Interpersonal Psychotherapy (IPT) assumes that people need other people to feel good. Depression can develop when relationships with significant others are severely disrupted. Think of the loss of a loved one or a conflict, for example.
IPT does not focus on the past, but on the here-and-now instead. It focuses on a recent reason that may have contributed to the depression. The idea behind this is that we cannot change the past, but we can influence the present.
The IPT process starts with making an inventory of all people who are or were important in your life. Particular attention is paid to any changes which occurred prior to the start of your complaints. After a number of conversations about your social network, the focus of the treatment will be determined.
To determine this focus, a number of important questions are asked:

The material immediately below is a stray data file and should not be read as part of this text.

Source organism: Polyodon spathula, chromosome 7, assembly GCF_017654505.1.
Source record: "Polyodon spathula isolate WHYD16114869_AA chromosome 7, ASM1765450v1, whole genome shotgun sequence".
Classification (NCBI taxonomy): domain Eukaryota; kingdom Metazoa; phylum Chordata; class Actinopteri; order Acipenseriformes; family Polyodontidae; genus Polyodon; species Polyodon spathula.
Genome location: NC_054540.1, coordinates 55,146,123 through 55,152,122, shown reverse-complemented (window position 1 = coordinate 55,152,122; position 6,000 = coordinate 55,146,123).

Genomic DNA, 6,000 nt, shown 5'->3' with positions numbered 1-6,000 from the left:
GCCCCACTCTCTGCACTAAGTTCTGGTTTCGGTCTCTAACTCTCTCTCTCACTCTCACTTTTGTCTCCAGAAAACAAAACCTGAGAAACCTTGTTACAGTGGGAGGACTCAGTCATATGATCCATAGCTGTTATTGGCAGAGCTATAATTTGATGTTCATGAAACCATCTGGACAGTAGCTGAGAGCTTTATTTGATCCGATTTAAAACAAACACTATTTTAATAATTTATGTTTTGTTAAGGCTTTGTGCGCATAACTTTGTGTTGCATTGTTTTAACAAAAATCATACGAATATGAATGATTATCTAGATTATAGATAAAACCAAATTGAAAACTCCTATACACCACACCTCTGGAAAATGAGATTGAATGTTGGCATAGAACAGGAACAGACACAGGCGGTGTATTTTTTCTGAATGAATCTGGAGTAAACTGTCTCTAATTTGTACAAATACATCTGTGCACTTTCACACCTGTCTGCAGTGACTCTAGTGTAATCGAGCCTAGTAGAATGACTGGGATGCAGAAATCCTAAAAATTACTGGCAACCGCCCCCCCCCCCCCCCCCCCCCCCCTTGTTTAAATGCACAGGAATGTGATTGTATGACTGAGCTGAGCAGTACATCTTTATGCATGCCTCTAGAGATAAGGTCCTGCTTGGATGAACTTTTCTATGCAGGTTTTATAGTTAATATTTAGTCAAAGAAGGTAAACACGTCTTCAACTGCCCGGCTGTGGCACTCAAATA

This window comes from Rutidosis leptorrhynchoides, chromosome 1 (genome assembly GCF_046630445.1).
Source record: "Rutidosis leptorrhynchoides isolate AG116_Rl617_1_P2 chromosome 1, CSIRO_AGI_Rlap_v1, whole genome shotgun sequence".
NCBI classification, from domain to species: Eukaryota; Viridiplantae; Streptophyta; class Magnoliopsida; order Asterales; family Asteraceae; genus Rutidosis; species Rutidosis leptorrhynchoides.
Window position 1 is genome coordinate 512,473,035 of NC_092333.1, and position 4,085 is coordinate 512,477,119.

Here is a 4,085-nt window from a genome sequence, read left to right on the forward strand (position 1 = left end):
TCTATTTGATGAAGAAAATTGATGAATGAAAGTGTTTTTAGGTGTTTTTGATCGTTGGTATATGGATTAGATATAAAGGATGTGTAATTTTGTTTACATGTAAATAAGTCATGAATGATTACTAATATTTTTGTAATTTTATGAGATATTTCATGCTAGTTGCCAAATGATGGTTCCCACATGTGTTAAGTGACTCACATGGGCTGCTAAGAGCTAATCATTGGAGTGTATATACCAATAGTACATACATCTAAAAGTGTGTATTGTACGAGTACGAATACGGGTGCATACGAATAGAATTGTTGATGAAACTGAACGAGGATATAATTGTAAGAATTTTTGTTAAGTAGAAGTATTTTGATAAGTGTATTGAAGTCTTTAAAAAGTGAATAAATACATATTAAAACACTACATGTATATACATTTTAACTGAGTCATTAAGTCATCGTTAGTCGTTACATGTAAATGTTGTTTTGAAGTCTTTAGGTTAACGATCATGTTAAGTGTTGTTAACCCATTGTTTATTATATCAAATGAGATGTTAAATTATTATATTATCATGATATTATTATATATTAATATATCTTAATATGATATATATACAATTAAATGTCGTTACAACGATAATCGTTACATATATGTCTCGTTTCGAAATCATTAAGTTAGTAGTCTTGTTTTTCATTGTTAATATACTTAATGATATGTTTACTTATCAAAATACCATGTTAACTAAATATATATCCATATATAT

- Has there been a change in your relationships with significant others? Has an important person disappeared (due to death or divorce, for example) or has there been other changes in regard to your relationships with the people around you?
- Did the change happen relatively recently and did this coincide with the onset of the depression?
- Is the change emotionally charged?
IPT is a short-term treatment, therefore, it is often the case that not all your problems are discussed. Experience shows that this is often not necessary; by solving the most central problem, you often find enough motivation to solve the others yourself.
Themes within IPT
Four possible central themes are distinguished within IPT:
- Mourning a significant loss;
- A conflict with a significant other;
- A big change in social roles, or;
- A shortage in interpersonal relationships.
With the help of your practitioner, you will work out which theme fits your complaints the best.
Sources: Keijsers, G. P. J., Van Minnen, A., Verbraak, M., Hoogduin, C. A. L. & Emmelkamp, P., (2017). Protocollaire behandelingen voor volwassenen met psychische klachten.